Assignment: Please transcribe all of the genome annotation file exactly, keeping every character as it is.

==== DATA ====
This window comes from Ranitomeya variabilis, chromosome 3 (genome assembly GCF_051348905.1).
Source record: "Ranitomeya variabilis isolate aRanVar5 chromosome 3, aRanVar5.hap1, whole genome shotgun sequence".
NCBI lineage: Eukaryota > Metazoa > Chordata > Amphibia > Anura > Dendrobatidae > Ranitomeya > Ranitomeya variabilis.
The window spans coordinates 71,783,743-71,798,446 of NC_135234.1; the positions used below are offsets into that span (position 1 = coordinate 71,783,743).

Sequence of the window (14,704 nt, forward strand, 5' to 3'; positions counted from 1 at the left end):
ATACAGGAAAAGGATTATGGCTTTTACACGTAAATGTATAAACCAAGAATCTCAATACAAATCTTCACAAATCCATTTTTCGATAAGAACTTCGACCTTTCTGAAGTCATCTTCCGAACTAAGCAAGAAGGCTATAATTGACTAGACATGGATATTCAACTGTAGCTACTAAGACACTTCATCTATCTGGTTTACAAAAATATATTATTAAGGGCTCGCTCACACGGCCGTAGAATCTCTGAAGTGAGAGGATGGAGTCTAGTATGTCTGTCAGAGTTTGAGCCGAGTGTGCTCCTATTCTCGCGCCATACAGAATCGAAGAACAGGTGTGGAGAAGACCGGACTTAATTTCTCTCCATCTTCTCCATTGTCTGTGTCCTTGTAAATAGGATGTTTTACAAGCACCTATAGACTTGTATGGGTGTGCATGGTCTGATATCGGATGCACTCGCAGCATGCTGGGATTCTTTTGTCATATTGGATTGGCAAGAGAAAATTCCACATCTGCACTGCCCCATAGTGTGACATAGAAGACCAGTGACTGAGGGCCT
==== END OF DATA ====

This window comes from Ranitomeya variabilis, chromosome 3 (genome assembly GCF_051348905.1).
Source record: "Ranitomeya variabilis isolate aRanVar5 chromosome 3, aRanVar5.hap1, whole genome shotgun sequence".
NCBI lineage: Eukaryota > Metazoa > Chordata > Amphibia > Anura > Dendrobatidae > Ranitomeya > Ranitomeya variabilis.
The window spans coordinates 71,783,743-71,798,446 of NC_135234.1; the positions used below are offsets into that span (position 1 = coordinate 71,783,743).

Sequence of the window (14,704 nt, forward strand, 5' to 3'; positions counted from 1 at the left end):
ATACAGGAAAAGGATTATGGCTTTTACACGTAAATGTATAAACCAAGAATCTCAATACAAATCTTCACAAATCCATTTTTCGATAAGAACTTCGACCTTTCTGAAGTCATCTTCCGAACTAAGCAAGAAGGCTATAATTGACTAGACATGGATATTCAACTGTAGCTACTAAGACACTTCATCTATCTGGTTTACAAAAATATATTATTAAGGGCTCGCTCACACGGCCGTAGAATCTCTGAAGTGAGAGGATGGAGTCTAGTATGTCTGTCAGAGTTTGAGCCGAGTGTGCTCCTATTCTCGCGCCATACAGAATCGAAGAACAGGTGTGGAGAAGACCGGACTTAATTTCTCTCCATCTTCTCCATTGTCTGTGTCCTTGTAAATAGGATGTTTTACAAGCACCTATAGACTTGTATGGGTGTGCATGGTCTGATATCGGATGCACTCGCAGCATGCTGGGATTCTTTTGTCATATTGGATTGGCAAGAGAAAATTCCACATCTGCACTGCCCCATAGTGTGACATAGAAGACCAGTGACTGAGGGCCT